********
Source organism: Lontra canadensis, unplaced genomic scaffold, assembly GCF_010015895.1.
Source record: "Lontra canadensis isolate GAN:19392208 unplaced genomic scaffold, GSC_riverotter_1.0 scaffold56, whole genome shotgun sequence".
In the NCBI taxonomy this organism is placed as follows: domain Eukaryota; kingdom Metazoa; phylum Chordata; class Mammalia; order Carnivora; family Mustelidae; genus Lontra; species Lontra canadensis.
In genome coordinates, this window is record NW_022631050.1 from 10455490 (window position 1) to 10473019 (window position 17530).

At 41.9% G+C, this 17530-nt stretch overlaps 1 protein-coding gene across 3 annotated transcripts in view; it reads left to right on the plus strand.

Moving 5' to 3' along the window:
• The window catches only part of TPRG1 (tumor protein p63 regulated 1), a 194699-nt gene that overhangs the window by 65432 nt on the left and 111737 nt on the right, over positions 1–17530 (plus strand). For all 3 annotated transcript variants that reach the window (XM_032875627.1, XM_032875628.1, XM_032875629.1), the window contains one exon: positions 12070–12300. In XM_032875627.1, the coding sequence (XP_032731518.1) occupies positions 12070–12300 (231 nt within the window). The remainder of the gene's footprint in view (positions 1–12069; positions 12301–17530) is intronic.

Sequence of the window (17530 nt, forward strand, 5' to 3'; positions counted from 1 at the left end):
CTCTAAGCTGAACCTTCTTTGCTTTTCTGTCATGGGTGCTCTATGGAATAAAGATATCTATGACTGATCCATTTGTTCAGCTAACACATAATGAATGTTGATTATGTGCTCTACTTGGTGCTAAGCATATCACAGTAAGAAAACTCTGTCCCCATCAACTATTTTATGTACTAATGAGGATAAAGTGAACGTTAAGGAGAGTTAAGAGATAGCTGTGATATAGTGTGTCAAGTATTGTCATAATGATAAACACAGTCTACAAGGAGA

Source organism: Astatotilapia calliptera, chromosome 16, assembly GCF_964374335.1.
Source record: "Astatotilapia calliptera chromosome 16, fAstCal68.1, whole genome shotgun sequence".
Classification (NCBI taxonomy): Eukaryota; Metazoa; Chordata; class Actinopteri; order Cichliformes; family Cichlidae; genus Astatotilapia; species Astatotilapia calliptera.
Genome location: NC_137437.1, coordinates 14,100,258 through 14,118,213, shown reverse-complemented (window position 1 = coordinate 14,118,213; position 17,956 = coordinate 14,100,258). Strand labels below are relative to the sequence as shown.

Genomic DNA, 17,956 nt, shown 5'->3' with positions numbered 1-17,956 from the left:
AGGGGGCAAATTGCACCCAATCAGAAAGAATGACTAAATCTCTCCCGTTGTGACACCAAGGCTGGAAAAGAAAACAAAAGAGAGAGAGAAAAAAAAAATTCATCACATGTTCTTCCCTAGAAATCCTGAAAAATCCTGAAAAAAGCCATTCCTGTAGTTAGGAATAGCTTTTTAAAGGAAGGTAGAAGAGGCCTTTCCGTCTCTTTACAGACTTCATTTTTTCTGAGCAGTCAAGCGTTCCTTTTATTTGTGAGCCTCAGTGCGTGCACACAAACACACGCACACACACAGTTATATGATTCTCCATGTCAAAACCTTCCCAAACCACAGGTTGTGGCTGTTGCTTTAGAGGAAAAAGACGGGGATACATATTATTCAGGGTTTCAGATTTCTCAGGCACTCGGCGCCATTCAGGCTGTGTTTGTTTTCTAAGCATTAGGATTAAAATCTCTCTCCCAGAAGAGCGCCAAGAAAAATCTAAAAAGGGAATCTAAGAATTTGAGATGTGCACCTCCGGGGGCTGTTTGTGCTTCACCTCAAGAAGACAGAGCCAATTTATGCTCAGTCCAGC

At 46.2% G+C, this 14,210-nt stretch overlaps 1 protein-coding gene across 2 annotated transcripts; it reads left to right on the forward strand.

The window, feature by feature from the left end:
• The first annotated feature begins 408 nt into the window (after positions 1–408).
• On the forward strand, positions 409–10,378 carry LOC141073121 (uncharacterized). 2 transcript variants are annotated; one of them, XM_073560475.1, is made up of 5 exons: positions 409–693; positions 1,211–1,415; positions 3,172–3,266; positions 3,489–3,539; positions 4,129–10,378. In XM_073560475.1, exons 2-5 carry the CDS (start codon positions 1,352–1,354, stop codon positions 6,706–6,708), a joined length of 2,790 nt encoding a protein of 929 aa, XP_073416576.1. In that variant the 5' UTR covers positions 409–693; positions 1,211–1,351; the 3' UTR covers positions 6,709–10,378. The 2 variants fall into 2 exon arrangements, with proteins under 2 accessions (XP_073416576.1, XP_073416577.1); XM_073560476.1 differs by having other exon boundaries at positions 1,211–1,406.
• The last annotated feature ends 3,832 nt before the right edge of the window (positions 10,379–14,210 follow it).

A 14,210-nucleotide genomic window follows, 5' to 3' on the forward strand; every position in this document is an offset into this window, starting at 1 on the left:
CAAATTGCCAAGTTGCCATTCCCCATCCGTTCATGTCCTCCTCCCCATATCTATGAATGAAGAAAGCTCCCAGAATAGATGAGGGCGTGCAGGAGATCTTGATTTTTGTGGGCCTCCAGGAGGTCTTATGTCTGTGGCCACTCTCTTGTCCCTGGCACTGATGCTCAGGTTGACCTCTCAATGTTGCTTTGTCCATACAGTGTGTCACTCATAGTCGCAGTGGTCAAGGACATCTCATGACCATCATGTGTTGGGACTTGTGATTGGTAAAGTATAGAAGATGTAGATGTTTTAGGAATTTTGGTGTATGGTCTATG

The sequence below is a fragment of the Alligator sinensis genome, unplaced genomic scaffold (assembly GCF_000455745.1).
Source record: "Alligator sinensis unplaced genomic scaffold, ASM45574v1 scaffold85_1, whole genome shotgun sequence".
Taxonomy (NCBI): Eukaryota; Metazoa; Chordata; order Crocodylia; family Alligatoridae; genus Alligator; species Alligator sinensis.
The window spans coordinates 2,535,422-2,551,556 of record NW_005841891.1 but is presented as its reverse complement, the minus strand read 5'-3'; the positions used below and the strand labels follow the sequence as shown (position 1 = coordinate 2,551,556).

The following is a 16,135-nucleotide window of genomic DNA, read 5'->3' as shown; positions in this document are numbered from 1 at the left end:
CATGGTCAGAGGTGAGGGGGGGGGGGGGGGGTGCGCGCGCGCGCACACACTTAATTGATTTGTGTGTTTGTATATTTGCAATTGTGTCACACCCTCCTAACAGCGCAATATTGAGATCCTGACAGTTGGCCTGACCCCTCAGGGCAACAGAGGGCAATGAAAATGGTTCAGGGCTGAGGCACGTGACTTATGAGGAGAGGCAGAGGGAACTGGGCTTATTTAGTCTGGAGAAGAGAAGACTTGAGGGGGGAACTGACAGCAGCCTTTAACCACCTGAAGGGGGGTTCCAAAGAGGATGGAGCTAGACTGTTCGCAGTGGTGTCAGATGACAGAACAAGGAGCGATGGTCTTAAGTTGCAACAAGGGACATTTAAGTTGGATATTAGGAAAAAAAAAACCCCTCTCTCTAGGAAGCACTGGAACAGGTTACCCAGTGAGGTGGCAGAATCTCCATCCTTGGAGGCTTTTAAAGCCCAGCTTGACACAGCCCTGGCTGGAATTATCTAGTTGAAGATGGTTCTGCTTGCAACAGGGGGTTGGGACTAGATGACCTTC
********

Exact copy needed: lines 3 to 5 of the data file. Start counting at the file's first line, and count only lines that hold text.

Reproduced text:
In the NCBI taxonomy this organism is placed as follows: domain Eukaryota; kingdom Metazoa; phylum Chordata; class Mammalia; order Carnivora; family Mustelidae; genus Lontra; species Lontra canadensis.
In genome coordinates, this window is record NW_022631050.1 from 10455490 (window position 1) to 10473019 (window position 17530).

At 41.9% G+C, this 17530-nt stretch overlaps 1 protein-coding gene across 3 annotated transcripts in view; it reads left to right on the plus strand.